Here comes a book review, hang on to your seats!
First of all, let me say I am by no means a ‘professional reviewer’ of books and you are most welcome to disagree with the opinions I express here.
The book I am going to write about came to be in my possession because Ali of Very Berry Handmade was doing a giveaway and, out of pure luck, I won. I couldn’t believe it, I never win anything in these giveaways! Er… a week later I also won a Fairy Portal in another giveaway. Huh. Shutting up now (there will be a post on said Portal someday).
When the book arrived I was super excited, because I am indeed a beginner knitter and any help I could get would be amazing. I couldn’t wait to get started. Of course, there’s a fine line between wanting to do something and actually doing it, so I am sad to say I have yet to begin any project. There’s two I have my eye on, so let’s see if I get to try them out soon.
Simple Knitting – 30 Quick-To-Knit Projects for Stylish Accessories, by Ros Badger, is a fun-looking book, with a nice hardcover. I like sturdy-looking technical books because I think they should withstand all possible uses one might have for a often-consulted publication. It’s UK-based (Octopus Publishing Group) and has very nice product photography; the paper is a medium weight, non-glossy recycled kind that makes me think of indie publications for some reason. The muted colours this type of paper bring also feel very right to me, because glossy just brings to mind High Fashion magazines and I don’t think this is what the author had in mind.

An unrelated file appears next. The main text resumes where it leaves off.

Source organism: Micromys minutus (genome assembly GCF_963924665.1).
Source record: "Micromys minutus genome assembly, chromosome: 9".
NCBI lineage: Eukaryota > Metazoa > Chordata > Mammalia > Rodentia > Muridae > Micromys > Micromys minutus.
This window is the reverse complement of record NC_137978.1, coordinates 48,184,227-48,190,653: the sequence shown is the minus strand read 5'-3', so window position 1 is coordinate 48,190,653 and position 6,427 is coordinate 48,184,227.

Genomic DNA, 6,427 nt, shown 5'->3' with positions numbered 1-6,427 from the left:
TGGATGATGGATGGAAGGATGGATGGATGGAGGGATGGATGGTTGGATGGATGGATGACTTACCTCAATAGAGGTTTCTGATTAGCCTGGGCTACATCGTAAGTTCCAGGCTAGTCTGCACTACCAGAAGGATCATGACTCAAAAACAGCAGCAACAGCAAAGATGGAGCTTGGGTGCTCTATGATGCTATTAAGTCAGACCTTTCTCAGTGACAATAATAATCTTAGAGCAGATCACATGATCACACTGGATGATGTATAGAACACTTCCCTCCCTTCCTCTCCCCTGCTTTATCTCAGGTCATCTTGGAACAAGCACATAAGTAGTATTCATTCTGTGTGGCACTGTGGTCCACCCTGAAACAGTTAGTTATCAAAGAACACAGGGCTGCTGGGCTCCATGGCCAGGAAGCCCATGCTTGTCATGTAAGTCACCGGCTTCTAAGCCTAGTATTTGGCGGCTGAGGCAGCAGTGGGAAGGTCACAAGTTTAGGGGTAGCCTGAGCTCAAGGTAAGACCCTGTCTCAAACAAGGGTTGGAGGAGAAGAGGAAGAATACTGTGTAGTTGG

One word of advise if you plan on purchasing this book: do a good online research first. I have seen this book sell for £10 in one site and almost £17 in another.
There are quite a few projects to try out, and basic techniques are also explained (which is great, considering this is a book for beginners). I will have to say though, knowing these techniques already, I didn’t find the photos very easy to understand. Maybe it was me, but it feels like they missed a few steps and thus some information was lost; If I didn’t know how to knit and purl already, I might have had trouble understanding exactly how this was done. Here’s a page of said instructions:
A word on a small, yet personally very useful detail: Sue Badger did finally help me understand the some of the differences between yarns – ‘fingering,’ ‘sport-weight’ and ‘worsted weight’ meant nothing to me until I read her ‘Choosing Yarn’ section. Is it any wonder I choose yarn according to how pretty I find it to be and become disappointed when it’s no good for the project I had in mind?
Here is one of the projects I want to try. I will fail miserably, I’m sure, but to no fault of Ms Badger’s.
So, all in all, my opinion is, if you are an absolute beginner and want a wide range of projects to try, this book is quite good for that – there are beanies for men, simple and less-simple scarfs to make, the ever-present mittens and even a tote bag. However, I would advise you to also subscribe to one or two knitting channels on YouTube, so you make sure you have a better understanding of the knitting techniques mentioned.
Is it a perfect book? By no means, but it’s still very nice indeed and will keep you busy for a whole season should you try all the projects in it.